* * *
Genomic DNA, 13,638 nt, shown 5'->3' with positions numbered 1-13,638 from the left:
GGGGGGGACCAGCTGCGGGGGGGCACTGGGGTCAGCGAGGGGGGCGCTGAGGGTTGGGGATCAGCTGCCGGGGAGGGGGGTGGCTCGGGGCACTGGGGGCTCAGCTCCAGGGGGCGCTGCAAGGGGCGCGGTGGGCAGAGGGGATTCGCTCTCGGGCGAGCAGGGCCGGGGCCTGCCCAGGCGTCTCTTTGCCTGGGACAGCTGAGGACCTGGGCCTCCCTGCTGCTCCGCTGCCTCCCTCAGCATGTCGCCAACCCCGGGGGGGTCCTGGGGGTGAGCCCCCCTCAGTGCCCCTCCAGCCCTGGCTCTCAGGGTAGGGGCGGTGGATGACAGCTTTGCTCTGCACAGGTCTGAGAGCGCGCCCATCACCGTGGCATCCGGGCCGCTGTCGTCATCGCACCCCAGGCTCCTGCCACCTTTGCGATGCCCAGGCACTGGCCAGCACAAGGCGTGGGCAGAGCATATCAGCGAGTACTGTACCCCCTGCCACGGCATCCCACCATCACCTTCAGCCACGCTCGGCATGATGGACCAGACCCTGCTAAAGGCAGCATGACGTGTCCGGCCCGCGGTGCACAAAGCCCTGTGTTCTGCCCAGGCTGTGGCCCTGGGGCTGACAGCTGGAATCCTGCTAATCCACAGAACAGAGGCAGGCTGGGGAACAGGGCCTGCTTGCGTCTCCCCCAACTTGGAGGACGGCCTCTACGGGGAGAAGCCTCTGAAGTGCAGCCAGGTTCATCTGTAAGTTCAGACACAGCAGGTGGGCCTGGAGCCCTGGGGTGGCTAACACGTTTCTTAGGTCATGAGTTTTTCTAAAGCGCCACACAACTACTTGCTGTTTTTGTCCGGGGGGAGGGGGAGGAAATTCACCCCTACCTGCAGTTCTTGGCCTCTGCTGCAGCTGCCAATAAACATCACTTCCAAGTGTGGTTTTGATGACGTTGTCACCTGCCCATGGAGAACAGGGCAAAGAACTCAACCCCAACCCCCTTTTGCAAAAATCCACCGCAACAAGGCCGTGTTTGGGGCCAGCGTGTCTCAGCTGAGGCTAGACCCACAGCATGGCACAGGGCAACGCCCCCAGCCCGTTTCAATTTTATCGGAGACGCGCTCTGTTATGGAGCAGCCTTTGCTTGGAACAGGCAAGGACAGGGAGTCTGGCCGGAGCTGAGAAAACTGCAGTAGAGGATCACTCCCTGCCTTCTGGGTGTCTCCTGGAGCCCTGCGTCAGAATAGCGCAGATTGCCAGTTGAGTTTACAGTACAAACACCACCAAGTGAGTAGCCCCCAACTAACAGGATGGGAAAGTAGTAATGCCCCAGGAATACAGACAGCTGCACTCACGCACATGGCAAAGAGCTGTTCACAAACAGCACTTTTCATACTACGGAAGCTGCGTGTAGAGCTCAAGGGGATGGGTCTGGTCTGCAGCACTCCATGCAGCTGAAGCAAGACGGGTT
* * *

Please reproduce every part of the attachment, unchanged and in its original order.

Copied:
Genomic DNA, 13,638 nt, shown 5'->3' with positions numbered 1-13,638 from the left:
GGGGGGGACCAGCTGCGGGGGGGCACTGGGGTCAGCGAGGGGGGCGCTGAGGGTTGGGGATCAGCTGCCGGGGAGGGGGGTGGCTCGGGGCACTGGGGGCTCAGCTCCAGGGGGCGCTGCAAGGGGCGCGGTGGGCAGAGGGGATTCGCTCTCGGGCGAGCAGGGCCGGGGCCTGCCCAGGCGTCTCTTTGCCTGGGACAGCTGAGGACCTGGGCCTCCCTGCTGCTCCGCTGCCTCCCTCAGCATGTCGCCAACCCCGGGGGGGTCCTGGGGGTGAGCCCCCCTCAGTGCCCCTCCAGCCCTGGCTCTCAGGGTAGGGGCGGTGGATGACAGCTTTGCTCTGCACAGGTCTGAGAGCGCGCCCATCACCGTGGCATCCGGGCCGCTGTCGTCATCGCACCCCAGGCTCCTGCCACCTTTGCGATGCCCAGGCACTGGCCAGCACAAGGCGTGGGCAGAGCATATCAGCGAGTACTGTACCCCCTGCCACGGCATCCCACCATCACCTTCAGCCACGCTCGGCATGATGGACCAGACCCTGCTAAAGGCAGCATGACGTGTCCGGCCCGCGGTGCACAAAGCCCTGTGTTCTGCCCAGGCTGTGGCCCTGGGGCTGACAGCTGGAATCCTGCTAATCCACAGAACAGAGGCAGGCTGGGGAACAGGGCCTGCTTGCGTCTCCCCCAACTTGGAGGACGGCCTCTACGGGGAGAAGCCTCTGAAGTGCAGCCAGGTTCATCTGTAAGTTCAGACACAGCAGGTGGGCCTGGAGCCCTGGGGTGGCTAACACGTTTCTTAGGTCATGAGTTTTTCTAAAGCGCCACACAACTACTTGCTGTTTTTGTCCGGGGGGAGGGGGAGGAAATTCACCCCTACCTGCAGTTCTTGGCCTCTGCTGCAGCTGCCAATAAACATCACTTCCAAGTGTGGTTTTGATGACGTTGTCACCTGCCCATGGAGAACAGGGCAAAGAACTCAACCCCAACCCCCTTTTGCAAAAATCCACCGCAACAAGGCCGTGTTTGGGGCCAGCGTGTCTCAGCTGAGGCTAGACCCACAGCATGGCACAGGGCAACGCCCCCAGCCCGTTTCAATTTTATCGGAGACGCGCTCTGTTATGGAGCAGCCTTTGCTTGGAACAGGCAAGGACAGGGAGTCTGGCCGGAGCTGAGAAAACTGCAGTAGAGGATCACTCCCTGCCTTCTGGGTGTCTCCTGGAGCCCTGCGTCAGAATAGCGCAGATTGCCAGTTGAGTTTACAGTACAAACACCACCAAGTGAGTAGCCCCCAACTAACAGGATGGGAAAGTAGTAATGCCCCAGGAATACAGACAGCTGCACTCACGCACATGGCAAAGAGCTGTTCACAAACAGCACTTTTCATACTACGGAAGCTGCGTGTAGAGCTCAAGGGGATGGGTCTGGTCTGCAGCACTCCATGCAGCTGAAGCAAGACGGGTT